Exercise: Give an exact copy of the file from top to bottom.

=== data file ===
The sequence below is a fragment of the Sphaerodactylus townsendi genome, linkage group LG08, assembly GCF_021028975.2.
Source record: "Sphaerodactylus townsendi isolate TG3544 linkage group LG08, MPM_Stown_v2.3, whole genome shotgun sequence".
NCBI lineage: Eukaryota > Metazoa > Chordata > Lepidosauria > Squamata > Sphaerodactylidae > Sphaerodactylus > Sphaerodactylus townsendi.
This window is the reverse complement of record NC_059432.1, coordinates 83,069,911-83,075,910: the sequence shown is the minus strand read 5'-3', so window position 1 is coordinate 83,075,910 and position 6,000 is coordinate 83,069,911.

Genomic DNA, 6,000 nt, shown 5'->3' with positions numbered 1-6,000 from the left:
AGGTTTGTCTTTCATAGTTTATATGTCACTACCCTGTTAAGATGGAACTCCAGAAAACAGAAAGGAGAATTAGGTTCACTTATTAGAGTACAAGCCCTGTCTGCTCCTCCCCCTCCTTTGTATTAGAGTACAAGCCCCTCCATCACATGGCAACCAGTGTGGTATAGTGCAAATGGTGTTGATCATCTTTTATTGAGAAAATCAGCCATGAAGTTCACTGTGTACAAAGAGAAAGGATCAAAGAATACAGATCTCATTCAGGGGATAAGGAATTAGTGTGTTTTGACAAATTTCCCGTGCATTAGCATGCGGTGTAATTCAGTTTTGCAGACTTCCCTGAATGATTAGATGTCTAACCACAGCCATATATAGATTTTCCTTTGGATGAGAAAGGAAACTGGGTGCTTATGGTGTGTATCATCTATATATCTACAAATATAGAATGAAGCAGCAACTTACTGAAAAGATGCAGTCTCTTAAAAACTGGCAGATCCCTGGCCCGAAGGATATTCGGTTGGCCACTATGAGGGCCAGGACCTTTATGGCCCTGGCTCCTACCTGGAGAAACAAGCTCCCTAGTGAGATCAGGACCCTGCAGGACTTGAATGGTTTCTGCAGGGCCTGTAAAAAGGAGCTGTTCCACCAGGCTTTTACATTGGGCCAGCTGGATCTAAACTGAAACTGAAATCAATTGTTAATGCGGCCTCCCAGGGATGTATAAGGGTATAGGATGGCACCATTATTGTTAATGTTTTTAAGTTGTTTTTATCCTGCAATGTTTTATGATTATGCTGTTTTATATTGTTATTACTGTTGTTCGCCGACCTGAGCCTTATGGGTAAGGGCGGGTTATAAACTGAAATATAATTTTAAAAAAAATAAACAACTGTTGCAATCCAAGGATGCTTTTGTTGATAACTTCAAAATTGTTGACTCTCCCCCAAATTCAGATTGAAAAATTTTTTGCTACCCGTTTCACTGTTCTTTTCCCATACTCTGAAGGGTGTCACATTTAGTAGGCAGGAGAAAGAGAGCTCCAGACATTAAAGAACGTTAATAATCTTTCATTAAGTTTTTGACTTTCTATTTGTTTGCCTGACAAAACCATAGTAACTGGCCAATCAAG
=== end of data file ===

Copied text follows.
The sequence below is a fragment of the Sphaerodactylus townsendi genome, linkage group LG08, assembly GCF_021028975.2.
Source record: "Sphaerodactylus townsendi isolate TG3544 linkage group LG08, MPM_Stown_v2.3, whole genome shotgun sequence".
NCBI lineage: Eukaryota > Metazoa > Chordata > Lepidosauria > Squamata > Sphaerodactylidae > Sphaerodactylus > Sphaerodactylus townsendi.
This window is the reverse complement of record NC_059432.1, coordinates 83,069,911-83,075,910: the sequence shown is the minus strand read 5'-3', so window position 1 is coordinate 83,075,910 and position 6,000 is coordinate 83,069,911.

Genomic DNA, 6,000 nt, shown 5'->3' with positions numbered 1-6,000 from the left:
AGGTTTGTCTTTCATAGTTTATATGTCACTACCCTGTTAAGATGGAACTCCAGAAAACAGAAAGGAGAATTAGGTTCACTTATTAGAGTACAAGCCCTGTCTGCTCCTCCCCCTCCTTTGTATTAGAGTACAAGCCCCTCCATCACATGGCAACCAGTGTGGTATAGTGCAAATGGTGTTGATCATCTTTTATTGAGAAAATCAGCCATGAAGTTCACTGTGTACAAAGAGAAAGGATCAAAGAATACAGATCTCATTCAGGGGATAAGGAATTAGTGTGTTTTGACAAATTTCCCGTGCATTAGCATGCGGTGTAATTCAGTTTTGCAGACTTCCCTGAATGATTAGATGTCTAACCACAGCCATATATAGATTTTCCTTTGGATGAGAAAGGAAACTGGGTGCTTATGGTGTGTATCATCTATATATCTACAAATATAGAATGAAGCAGCAACTTACTGAAAAGATGCAGTCTCTTAAAAACTGGCAGATCCCTGGCCCGAAGGATATTCGGTTGGCCACTATGAGGGCCAGGACCTTTATGGCCCTGGCTCCTACCTGGAGAAACAAGCTCCCTAGTGAGATCAGGACCCTGCAGGACTTGAATGGTTTCTGCAGGGCCTGTAAAAAGGAGCTGTTCCACCAGGCTTTTACATTGGGCCAGCTGGATCTAAACTGAAACTGAAATCAATTGTTAATGCGGCCTCCCAGGGATGTATAAGGGTATAGGATGGCACCATTATTGTTAATGTTTTTAAGTTGTTTTTATCCTGCAATGTTTTATGATTATGCTGTTTTATATTGTTATTACTGTTGTTCGCCGACCTGAGCCTTATGGGTAAGGGCGGGTTATAAACTGAAATATAATTTTAAAAAAAATAAACAACTGTTGCAATCCAAGGATGCTTTTGTTGATAACTTCAAAATTGTTGACTCTCCCCCAAATTCAGATTGAAAAATTTTTTGCTACCCGTTTCACTGTTCTTTTCCCATACTCTGAAGGGTGTCACATTTAGTAGGCAGGAGAAAGAGAGCTCCAGACATTAAAGAACGTTAATAATCTTTCATTAAGTTTTTGACTTTCTATTTGTTTGCCTGACAAAACCATAGTAACTGGCCAATCAAG